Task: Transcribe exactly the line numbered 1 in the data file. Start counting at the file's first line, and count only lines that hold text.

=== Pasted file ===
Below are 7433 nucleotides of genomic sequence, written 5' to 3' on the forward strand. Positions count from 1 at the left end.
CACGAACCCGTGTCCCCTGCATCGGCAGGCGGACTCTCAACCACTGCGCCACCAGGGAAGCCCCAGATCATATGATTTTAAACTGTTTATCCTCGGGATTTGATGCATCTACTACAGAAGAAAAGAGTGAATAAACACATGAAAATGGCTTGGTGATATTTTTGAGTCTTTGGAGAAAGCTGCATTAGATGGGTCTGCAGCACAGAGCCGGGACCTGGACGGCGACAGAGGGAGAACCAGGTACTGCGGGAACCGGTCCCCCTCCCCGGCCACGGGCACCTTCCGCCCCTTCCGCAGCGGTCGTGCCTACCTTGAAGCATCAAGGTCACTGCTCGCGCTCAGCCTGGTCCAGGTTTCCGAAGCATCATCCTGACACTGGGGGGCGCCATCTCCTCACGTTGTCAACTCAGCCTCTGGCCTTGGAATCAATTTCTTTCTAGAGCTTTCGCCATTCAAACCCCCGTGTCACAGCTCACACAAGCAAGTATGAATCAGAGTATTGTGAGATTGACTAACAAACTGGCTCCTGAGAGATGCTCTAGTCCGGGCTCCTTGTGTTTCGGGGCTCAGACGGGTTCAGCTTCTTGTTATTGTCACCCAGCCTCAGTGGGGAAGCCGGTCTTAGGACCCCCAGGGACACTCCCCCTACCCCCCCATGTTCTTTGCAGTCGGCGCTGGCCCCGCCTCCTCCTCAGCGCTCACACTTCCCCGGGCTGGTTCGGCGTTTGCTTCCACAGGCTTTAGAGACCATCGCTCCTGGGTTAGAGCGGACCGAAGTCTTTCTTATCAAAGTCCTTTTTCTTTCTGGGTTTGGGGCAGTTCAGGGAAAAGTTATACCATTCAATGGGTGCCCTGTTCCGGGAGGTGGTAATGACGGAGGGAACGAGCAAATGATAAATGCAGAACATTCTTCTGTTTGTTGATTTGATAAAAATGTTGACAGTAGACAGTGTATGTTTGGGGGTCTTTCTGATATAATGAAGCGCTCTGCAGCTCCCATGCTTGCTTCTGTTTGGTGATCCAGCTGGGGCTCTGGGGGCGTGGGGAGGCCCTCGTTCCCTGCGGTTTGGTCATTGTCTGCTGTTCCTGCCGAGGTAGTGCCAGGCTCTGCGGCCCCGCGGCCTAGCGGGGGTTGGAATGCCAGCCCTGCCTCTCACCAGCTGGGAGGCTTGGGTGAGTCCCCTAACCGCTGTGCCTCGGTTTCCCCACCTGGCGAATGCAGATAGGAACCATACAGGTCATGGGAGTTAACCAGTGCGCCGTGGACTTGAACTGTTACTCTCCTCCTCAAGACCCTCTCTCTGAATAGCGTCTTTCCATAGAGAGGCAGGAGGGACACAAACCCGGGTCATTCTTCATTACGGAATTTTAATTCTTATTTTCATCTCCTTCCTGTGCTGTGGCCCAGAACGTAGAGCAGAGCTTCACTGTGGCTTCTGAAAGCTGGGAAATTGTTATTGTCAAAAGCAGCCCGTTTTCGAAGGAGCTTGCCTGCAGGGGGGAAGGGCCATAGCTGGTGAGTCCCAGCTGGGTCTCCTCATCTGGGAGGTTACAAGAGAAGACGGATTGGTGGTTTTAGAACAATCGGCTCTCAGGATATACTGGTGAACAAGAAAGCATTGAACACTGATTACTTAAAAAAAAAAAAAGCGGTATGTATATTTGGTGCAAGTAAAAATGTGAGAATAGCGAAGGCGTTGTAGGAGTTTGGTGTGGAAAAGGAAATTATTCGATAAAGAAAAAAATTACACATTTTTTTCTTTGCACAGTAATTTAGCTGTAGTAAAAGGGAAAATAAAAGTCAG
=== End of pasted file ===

Below are 7433 nucleotides of genomic sequence, written 5' to 3' on the forward strand. Positions count from 1 at the left end.